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IAUC 3811: 1983d

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                                                  Circular No. 3811
Central Bureau for Astronomical Telegrams
Postal Address: Central Bureau for Astronomical Telegrams
Smithsonian Astrophysical Observatory, Cambridge, MA 02138, U.S.A.
TWX 710-320-6842 ASTROGRAM CAM     Telephone 617-864-5758

     S. M. Larson, Lunar and Planetary Laboratory, communicates
the following observations by J. R. Johnson and himself with the
1.5-m reflector at the Catalina Station: "(1) Direct visual
inspection (at up to 1000 x) of the comet's nuclear condensation
on May 11.2 UT showed a 0.5 +/- 0.1 disk that, unlike nearby star
images of the same brightness, appeared to have a sharp edge and
uniform brightness.  This 12-km feature was presumably not the
nucleus, since there was no indication of phase (and the phase
angle was 96deg).  The nuclear condensation was estimated to be of
mag 10.5 +/- 0.5, implying an albedo of 0.0085.  (2) Direct images
of the inner coma on May 11 show a sunward-directed fan indicative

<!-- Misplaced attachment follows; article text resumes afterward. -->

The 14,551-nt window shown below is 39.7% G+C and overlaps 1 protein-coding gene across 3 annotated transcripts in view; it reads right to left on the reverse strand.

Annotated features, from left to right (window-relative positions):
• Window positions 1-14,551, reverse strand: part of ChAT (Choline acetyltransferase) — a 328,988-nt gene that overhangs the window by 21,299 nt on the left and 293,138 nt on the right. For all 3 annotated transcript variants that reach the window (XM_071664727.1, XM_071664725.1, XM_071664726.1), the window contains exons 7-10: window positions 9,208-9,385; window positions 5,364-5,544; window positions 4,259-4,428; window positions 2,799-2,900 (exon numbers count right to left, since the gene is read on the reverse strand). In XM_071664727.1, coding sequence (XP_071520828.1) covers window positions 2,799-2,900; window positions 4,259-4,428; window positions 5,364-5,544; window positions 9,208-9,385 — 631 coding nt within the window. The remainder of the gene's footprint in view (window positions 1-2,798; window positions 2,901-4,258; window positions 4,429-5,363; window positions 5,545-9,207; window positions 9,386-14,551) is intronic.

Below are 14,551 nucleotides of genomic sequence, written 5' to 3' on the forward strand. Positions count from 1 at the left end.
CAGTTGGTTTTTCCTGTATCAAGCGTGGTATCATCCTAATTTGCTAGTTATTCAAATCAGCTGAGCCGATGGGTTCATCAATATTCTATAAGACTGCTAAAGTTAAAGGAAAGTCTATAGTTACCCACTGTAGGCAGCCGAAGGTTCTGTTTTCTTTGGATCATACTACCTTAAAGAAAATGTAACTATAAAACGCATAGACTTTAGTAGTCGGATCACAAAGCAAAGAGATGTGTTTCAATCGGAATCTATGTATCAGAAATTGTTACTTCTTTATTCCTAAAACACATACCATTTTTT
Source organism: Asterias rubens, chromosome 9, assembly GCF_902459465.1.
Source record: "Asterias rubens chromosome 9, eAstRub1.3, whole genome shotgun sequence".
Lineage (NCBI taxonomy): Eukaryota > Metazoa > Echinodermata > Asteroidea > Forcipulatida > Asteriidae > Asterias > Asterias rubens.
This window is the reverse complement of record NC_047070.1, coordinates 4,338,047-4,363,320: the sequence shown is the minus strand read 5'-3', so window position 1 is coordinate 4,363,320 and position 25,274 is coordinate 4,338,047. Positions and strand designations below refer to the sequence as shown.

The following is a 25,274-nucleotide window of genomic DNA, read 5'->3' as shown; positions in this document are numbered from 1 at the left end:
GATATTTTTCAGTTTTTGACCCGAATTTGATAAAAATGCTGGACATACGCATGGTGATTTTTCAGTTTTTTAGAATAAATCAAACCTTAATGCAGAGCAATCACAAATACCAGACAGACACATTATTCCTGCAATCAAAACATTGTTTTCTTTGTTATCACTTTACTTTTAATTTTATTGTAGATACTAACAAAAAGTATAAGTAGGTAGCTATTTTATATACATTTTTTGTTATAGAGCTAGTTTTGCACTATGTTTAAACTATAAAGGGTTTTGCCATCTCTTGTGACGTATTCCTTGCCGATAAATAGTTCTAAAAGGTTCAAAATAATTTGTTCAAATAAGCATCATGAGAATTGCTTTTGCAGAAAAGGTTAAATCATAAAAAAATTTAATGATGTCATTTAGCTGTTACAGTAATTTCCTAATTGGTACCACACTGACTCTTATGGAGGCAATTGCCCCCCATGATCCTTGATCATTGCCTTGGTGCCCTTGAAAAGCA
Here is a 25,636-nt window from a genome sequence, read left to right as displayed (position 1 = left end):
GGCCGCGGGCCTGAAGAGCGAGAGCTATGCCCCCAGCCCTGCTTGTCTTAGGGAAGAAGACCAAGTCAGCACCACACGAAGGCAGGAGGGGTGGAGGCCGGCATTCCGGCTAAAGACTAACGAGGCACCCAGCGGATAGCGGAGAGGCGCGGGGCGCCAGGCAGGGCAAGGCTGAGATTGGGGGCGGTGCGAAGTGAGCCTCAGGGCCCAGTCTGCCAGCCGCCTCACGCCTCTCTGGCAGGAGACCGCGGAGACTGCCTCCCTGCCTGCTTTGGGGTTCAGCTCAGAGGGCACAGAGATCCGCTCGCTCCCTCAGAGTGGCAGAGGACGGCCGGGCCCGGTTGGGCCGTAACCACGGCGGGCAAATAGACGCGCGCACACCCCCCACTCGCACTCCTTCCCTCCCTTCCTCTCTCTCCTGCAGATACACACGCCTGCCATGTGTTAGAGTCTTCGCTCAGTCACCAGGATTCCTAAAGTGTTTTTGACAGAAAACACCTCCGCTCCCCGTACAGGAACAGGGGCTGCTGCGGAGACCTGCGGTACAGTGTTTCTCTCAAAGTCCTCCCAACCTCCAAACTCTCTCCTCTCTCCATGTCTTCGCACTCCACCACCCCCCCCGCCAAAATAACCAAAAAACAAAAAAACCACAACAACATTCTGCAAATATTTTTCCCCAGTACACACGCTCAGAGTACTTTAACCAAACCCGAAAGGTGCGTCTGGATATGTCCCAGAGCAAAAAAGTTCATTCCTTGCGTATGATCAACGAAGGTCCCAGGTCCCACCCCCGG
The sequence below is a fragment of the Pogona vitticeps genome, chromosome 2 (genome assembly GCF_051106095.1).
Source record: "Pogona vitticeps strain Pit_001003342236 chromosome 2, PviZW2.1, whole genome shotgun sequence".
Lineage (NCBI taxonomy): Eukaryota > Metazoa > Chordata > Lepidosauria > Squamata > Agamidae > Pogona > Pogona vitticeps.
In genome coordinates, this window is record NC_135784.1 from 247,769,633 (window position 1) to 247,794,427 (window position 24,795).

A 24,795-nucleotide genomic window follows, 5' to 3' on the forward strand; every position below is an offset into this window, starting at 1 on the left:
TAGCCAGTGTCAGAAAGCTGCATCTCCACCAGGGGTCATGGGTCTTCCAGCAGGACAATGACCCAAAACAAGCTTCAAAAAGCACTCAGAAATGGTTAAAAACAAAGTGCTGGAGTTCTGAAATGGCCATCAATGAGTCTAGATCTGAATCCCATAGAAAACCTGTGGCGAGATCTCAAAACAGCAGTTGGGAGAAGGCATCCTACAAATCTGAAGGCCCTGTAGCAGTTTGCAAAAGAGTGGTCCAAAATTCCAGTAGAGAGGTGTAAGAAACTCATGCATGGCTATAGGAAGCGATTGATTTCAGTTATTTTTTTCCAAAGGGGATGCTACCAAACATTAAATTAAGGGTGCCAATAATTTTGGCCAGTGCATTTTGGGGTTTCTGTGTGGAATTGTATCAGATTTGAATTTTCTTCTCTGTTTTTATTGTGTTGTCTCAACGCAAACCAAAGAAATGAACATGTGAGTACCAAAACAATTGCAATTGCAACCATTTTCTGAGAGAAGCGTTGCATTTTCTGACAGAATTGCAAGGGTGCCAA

of a slowly-rotating nucleus.  An extremely faint extension 300 km
in the antisolar direction also showed a reflection spectrum.  (3)
Spectra in the range 300-560 nm obtained on May 6, 7 and 11 show
emission lines of OH,  NH,  CN,  C2,  C3,  NH2,  CO+,  C02+.  There
are also lines consistent with S2 (cf. IAUC 3809).  The emissions,
including those of the ions, were brighter on the sunward side."

     D. Campbell, P. Ford, A. Forni, J. Harmon, A. Hine, B. G.
Marsden and I. I. Shapiro, Arecibo Ionospheric Observatory,
Massachusetts Institute of Technology and Harvard-Smithsonian Center
for Astrophysics, report that continuous-wave radar observations
at 2380 MHz at Arecibo during a 2-hr interval on May 11.9 UT
yielded good strong returns (with a 4-Hz bandwidth) and a suggestion
of a weaker and wider 'skirt'.  These observations would not
have been possible if it were not for the magnificent response to
the pleas for accurate astrometry (IAUC 3798, 3801, 3804, 3808).

     With reference to the suggestion (IAUC 3801) that meteors
might be detected from the comet, P. M. Millman, Herzberg Institute
of Astrophysics, reports that preliminary analysis by A. F.
Cook and himself of meteor radio data in Ottawa shows no evidence
of unusual meteor activity: lowpower data were obtained over a 72-
hr interval centered on May 10.08 UT, highpower data over 24 hr.
Visual and photographic monitoring by S. Clifton at Marshall Space
Flight Center during May 10.0-10.4 also gave negative results.

     Further visual estimates of total magnitude and coma diameer:
May 10.08 UT, 2.9, 98' (J. E. Bortle, Stormville, NY (0.05-m
refractor); 10.17, 2.9, 129' (C. S. Morris, Harvard, MA, naked
eye); 11.18, 2.3, 193' (Morris); 12.08, 1.8, 2 deg (Bortle);
12.27, 1.7, 180' (Morris); 13.07, 3.1, 1 deg (Bortle).

1983 May 18                    (3811)              Brian G. Marsden

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